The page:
SSUSD progresses toward in-person learning

SSUSD progresses toward in-person learning“The overarching goal is to get students back into the classroom as we all understand and have a context for what it means. Students coming into the classroom and learning in the classroom with a teacher. That is what in-person learning is,” explains Dr. Dave Ostash, Superintendent of Sierra Sands Unified School District. However, to the casual observer this is far more complicated than what meets the eye.

The complications are beyond vaccination. “The vaccine is a very important piece. It is not the only deciding factor in moving forward. We know from research that the youngest learners are the least at risk for both getting the Corona virus and for transmitting. When we leverage our safety plan and we employ a whole host of mitigating factors then that is the sensible way of getting back in-person and scaling up as we go. But vaccines alone simply cannot be the deciding factor for getting back in-person. We are ready to go back in-person as a nation.”

On February 3, the district opened five additional in-person cohort classrooms and now have a total of 170 students receiving in-person instruction. A team worked hard to make this possible. According to Ostash the team had to “wade through myriad agencies of guidance and mandates: The Center for Disease Control, Cal OSHA, the County Department of Health, the State. There are lots of details that we must attend to based on what is a required safety plan, which is ratios, distances, numbers of students allowed on the bus, food handling, food distribution, how students arrive to and leave the campus, checking temperatures, and having surveillance testing set up for staff. That is another big issue. COVID Surveillance testing: it costs a lot of money; it takes staff time and organization. We had to get contracts in place, procedures in place, practices in place, there are so many elements of the new requirements, mandates, guidance, that it takes a team to implement that safety plan.”

The newly opened classrooms reflect mandates, “Each classroom has acrylic barriers for each student, which we call sneeze guards. There are lots of sanitizing supplies in the classroom. There are procedures for if and when a student leaves the classroom, for example, a restroom break. There are hand cleaning stations, hand sanitizers, individual bottled water. There are all sorts of protocols and practices that are new and in place. PPE, making sure that everyone has proper PPE, face masks, in some cases teachers or staff may wear a mask and a shield depending on the nature of the classroom. We can continue to open more cohorts. The guidance allows you, even when your school district is closed to in-person learning. Cohorts are generally for special education or acute needs. There is a whole number of groups of students that could be identified as students with acute needs. So, yes, we have been and continue to be opening those cohorts that are not related to general education. So we have been approved and we are growing and we are going to continue to grow our cohorts. But that pace is slow in and of itself.”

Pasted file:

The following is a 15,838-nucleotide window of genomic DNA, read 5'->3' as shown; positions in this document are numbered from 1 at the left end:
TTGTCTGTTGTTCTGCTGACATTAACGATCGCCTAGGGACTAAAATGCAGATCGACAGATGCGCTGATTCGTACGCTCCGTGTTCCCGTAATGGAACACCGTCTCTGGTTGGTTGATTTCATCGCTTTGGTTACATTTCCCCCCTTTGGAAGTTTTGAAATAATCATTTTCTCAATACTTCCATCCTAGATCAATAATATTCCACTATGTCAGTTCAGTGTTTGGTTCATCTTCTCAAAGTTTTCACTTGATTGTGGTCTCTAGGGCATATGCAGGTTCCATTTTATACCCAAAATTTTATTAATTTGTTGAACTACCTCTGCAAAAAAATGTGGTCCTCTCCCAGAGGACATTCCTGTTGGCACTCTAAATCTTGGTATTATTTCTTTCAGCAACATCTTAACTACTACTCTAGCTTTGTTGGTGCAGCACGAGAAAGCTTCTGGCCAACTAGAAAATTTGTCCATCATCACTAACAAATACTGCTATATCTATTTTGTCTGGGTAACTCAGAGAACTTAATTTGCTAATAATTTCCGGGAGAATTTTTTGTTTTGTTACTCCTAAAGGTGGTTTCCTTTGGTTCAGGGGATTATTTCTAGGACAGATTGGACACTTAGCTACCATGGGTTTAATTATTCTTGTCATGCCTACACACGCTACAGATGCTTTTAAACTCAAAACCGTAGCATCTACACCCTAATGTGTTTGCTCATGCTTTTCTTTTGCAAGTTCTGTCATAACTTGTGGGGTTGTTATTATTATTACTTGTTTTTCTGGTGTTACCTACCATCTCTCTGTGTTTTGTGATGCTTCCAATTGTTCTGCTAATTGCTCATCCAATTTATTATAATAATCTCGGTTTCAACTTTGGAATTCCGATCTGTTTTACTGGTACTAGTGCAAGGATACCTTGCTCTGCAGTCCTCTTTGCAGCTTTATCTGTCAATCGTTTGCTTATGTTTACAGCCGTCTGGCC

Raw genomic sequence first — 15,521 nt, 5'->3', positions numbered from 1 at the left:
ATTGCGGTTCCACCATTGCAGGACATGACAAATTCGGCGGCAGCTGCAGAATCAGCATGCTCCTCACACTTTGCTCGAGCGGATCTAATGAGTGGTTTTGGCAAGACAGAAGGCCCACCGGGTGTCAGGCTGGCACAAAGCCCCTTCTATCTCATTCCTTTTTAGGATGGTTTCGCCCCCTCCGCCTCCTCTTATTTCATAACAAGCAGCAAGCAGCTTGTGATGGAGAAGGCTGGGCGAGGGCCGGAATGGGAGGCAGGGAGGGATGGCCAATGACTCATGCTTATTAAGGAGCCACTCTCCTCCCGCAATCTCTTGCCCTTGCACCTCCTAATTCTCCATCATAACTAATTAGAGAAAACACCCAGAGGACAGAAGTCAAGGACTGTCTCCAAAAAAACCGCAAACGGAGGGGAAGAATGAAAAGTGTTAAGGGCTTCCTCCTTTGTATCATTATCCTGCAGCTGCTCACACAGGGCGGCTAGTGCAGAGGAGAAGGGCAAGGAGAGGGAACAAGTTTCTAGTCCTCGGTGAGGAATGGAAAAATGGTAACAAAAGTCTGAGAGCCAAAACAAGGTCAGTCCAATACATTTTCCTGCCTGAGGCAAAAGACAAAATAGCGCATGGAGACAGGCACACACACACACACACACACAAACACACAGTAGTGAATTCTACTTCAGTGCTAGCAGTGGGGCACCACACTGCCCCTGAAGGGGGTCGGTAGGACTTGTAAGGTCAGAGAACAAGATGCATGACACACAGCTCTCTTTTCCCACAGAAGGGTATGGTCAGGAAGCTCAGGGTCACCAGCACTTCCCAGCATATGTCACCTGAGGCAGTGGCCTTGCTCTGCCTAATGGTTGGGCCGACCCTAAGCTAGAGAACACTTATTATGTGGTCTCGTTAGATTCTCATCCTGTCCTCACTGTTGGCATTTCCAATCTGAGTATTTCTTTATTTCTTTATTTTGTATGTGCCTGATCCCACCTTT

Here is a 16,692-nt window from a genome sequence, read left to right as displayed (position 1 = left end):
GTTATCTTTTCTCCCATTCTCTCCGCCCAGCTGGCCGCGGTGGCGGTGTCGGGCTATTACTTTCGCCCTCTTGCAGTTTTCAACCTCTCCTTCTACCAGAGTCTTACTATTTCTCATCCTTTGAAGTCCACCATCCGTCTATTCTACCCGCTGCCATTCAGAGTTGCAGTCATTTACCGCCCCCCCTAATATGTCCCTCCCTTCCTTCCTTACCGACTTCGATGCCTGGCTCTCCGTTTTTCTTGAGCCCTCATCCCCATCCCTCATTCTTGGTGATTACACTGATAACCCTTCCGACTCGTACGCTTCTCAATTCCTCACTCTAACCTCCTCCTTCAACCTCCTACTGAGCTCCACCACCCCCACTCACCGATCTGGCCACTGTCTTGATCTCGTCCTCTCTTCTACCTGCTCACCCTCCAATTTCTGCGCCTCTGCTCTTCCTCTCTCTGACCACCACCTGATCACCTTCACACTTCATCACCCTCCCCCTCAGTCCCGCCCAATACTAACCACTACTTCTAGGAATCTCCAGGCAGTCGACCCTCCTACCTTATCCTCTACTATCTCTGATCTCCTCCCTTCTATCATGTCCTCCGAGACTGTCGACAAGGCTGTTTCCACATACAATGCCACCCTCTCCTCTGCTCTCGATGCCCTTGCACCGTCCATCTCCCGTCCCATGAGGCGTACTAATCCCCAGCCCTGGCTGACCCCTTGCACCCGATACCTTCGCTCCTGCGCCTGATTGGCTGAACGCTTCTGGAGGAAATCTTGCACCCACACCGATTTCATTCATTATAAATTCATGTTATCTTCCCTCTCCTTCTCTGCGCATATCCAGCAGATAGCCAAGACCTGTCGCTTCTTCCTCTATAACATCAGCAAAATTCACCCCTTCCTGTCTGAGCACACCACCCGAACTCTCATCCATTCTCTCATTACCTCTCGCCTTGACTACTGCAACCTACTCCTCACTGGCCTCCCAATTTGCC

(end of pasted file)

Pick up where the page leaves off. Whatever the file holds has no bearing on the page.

Ostash and his team are at work to be ready to return more students to the classroom as soon as possible. Beyond the aforementioned mandates and guidelines is collective bargaining, “We have the Desert Area Teachers Association, DATA, the California School Employees Association, CSEA, for classified non-instructional employees, and the Desert Area Guidance Association, DAGA, representing counselors and mental health staff. We have a legal obligation to collectively bargain with those associations regarding working conditions for those employees. So when you combine all of the mandates, all of the guidance, and all of the health and safety expectations that have severely diminished our resources and ability to serve with the requirement to collectively bargain. It creates a timeline and a procedural process that we are going through right now.”

“When we reach agreement we will be able to move forward to enrolling our youngest learners per the Governor’s pledge for the in-person instruction grant. The State has not finalized the details for the Governor’s pledge but I anticipate that those details are going to be galvanized together in the next several days or weeks. The funding mechanism is going to be solidified. Our goal is to be in line with our safety plan and agreements with our associations so when those details are finalized we are ready to go. We are doing the work now in anticipation that the Governor’s plan is going to be finalized and we will be ready to go. Our planning efforts are proactive.”

Ostash strongly believes that the lessons learned these past eleven months will prove beneficial. “We, as a public school system, a large national bureaucracy, will be able to more quickly adapt to new societal needs. For example, most school districts had not developed a strong virtual learning or distance learning component. We were all in various stages of that. But we will no doubt retain and grow distance learning and virtual learning opportunities in a much more advanced way moving forward. So that some students who are not forced into it but choose distance learning will have those options that they didn’t have before. Distance learning as a concept as an infrastructure will have been developed because of this disruption and we will be able to retain that infrastructure for a percentage of students for whom that is a better option than going in-person. That will be a great silver lining because education will better meet the needs of more students moving forward.”